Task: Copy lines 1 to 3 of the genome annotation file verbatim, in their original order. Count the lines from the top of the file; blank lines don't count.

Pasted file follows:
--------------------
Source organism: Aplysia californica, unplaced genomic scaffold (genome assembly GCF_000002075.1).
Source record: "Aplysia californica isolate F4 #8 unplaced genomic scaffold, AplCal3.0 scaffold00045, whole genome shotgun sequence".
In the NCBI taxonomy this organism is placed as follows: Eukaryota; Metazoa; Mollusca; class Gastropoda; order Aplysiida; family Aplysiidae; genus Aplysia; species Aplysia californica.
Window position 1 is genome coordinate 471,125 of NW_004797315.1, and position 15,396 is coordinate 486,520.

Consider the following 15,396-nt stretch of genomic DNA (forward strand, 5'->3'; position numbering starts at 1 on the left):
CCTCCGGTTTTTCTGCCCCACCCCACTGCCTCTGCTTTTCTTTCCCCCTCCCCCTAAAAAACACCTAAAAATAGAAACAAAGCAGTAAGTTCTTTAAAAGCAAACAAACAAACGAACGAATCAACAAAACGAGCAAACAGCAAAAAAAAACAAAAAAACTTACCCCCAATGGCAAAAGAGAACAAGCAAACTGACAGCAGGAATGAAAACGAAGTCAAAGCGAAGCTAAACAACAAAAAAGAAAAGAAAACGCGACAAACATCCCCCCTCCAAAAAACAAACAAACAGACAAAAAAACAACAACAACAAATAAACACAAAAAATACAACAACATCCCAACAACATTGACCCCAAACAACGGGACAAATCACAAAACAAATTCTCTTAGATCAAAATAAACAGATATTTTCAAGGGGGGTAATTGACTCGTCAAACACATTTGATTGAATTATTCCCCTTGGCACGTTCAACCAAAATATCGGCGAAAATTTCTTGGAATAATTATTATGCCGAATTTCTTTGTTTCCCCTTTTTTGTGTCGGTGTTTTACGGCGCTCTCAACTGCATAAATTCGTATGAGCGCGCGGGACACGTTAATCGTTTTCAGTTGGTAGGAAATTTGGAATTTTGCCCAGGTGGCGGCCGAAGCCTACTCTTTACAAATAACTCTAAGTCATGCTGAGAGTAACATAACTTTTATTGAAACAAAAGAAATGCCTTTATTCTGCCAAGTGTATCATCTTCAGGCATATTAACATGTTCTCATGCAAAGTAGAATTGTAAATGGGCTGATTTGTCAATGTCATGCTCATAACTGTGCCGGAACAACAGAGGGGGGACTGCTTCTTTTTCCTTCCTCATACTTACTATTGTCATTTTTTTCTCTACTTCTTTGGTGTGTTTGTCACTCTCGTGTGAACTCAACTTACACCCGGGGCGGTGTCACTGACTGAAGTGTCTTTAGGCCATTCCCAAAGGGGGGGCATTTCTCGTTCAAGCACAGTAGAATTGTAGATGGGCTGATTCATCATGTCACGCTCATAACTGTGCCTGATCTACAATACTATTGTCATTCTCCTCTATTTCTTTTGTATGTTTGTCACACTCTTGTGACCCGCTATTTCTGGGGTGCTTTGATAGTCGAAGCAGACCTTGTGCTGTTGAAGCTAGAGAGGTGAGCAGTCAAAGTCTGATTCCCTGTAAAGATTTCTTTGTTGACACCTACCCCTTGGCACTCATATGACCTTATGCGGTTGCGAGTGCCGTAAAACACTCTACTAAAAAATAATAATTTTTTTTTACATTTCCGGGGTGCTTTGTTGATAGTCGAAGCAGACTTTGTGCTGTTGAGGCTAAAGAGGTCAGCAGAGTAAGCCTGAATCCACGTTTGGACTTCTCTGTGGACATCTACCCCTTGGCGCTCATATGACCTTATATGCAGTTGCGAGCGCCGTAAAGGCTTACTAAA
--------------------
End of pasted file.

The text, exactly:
Source organism: Aplysia californica, unplaced genomic scaffold (genome assembly GCF_000002075.1).
Source record: "Aplysia californica isolate F4 #8 unplaced genomic scaffold, AplCal3.0 scaffold00045, whole genome shotgun sequence".
In the NCBI taxonomy this organism is placed as follows: Eukaryota; Metazoa; Mollusca; class Gastropoda; order Aplysiida; family Aplysiidae; genus Aplysia; species Aplysia californica.